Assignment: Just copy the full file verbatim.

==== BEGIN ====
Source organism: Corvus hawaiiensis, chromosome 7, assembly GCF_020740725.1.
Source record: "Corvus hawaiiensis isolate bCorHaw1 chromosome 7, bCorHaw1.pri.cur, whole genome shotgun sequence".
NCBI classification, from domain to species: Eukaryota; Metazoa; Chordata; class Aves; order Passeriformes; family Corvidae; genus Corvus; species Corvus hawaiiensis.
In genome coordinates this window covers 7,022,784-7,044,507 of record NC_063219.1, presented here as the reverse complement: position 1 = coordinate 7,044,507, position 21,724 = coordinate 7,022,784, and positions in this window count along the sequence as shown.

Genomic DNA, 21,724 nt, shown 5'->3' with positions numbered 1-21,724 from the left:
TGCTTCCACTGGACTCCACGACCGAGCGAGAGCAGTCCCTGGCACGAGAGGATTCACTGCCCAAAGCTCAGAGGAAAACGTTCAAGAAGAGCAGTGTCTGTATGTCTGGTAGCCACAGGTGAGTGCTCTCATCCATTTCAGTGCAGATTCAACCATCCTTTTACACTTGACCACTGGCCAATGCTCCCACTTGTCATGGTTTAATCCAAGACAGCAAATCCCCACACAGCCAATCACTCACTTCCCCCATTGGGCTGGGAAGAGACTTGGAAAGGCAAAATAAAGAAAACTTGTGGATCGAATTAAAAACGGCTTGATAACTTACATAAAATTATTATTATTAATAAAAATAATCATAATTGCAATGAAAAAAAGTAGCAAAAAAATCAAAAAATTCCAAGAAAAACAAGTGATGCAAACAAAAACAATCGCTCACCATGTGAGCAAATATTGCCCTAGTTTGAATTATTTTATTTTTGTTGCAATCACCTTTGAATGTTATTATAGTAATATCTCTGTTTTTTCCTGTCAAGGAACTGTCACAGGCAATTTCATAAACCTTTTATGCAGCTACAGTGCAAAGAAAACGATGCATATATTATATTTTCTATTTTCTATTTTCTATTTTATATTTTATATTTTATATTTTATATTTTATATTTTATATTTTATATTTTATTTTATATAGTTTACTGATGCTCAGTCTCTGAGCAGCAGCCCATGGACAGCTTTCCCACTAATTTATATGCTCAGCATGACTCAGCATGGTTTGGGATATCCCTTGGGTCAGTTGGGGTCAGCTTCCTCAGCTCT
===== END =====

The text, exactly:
Source organism: Corvus hawaiiensis, chromosome 7, assembly GCF_020740725.1.
Source record: "Corvus hawaiiensis isolate bCorHaw1 chromosome 7, bCorHaw1.pri.cur, whole genome shotgun sequence".
NCBI classification, from domain to species: Eukaryota; Metazoa; Chordata; class Aves; order Passeriformes; family Corvidae; genus Corvus; species Corvus hawaiiensis.
In genome coordinates this window covers 7,022,784-7,044,507 of record NC_063219.1, presented here as the reverse complement: position 1 = coordinate 7,044,507, position 21,724 = coordinate 7,022,784, and positions in this window count along the sequence as shown.

Genomic DNA, 21,724 nt, shown 5'->3' with positions numbered 1-21,724 from the left:
TGCTTCCACTGGACTCCACGACCGAGCGAGAGCAGTCCCTGGCACGAGAGGATTCACTGCCCAAAGCTCAGAGGAAAACGTTCAAGAAGAGCAGTGTCTGTATGTCTGGTAGCCACAGGTGAGTGCTCTCATCCATTTCAGTGCAGATTCAACCATCCTTTTACACTTGACCACTGGCCAATGCTCCCACTTGTCATGGTTTAATCCAAGACAGCAAATCCCCACACAGCCAATCACTCACTTCCCCCATTGGGCTGGGAAGAGACTTGGAAAGGCAAAATAAAGAAAACTTGTGGATCGAATTAAAAACGGCTTGATAACTTACATAAAATTATTATTATTAATAAAAATAATCATAATTGCAATGAAAAAAAGTAGCAAAAAAATCAAAAAATTCCAAGAAAAACAAGTGATGCAAACAAAAACAATCGCTCACCATGTGAGCAAATATTGCCCTAGTTTGAATTATTTTATTTTTGTTGCAATCACCTTTGAATGTTATTATAGTAATATCTCTGTTTTTTCCTGTCAAGGAACTGTCACAGGCAATTTCATAAACCTTTTATGCAGCTACAGTGCAAAGAAAACGATGCATATATTATATTTTCTATTTTCTATTTTCTATTTTATATTTTATATTTTATATTTTATATTTTATATTTTATATTTTATATTTTATTTTATATAGTTTACTGATGCTCAGTCTCTGAGCAGCAGCCCATGGACAGCTTTCCCACTAATTTATATGCTCAGCATGACTCAGCATGGTTTGGGATATCCCTTGGGTCAGTTGGGGTCAGCTTCCTCAGCTCT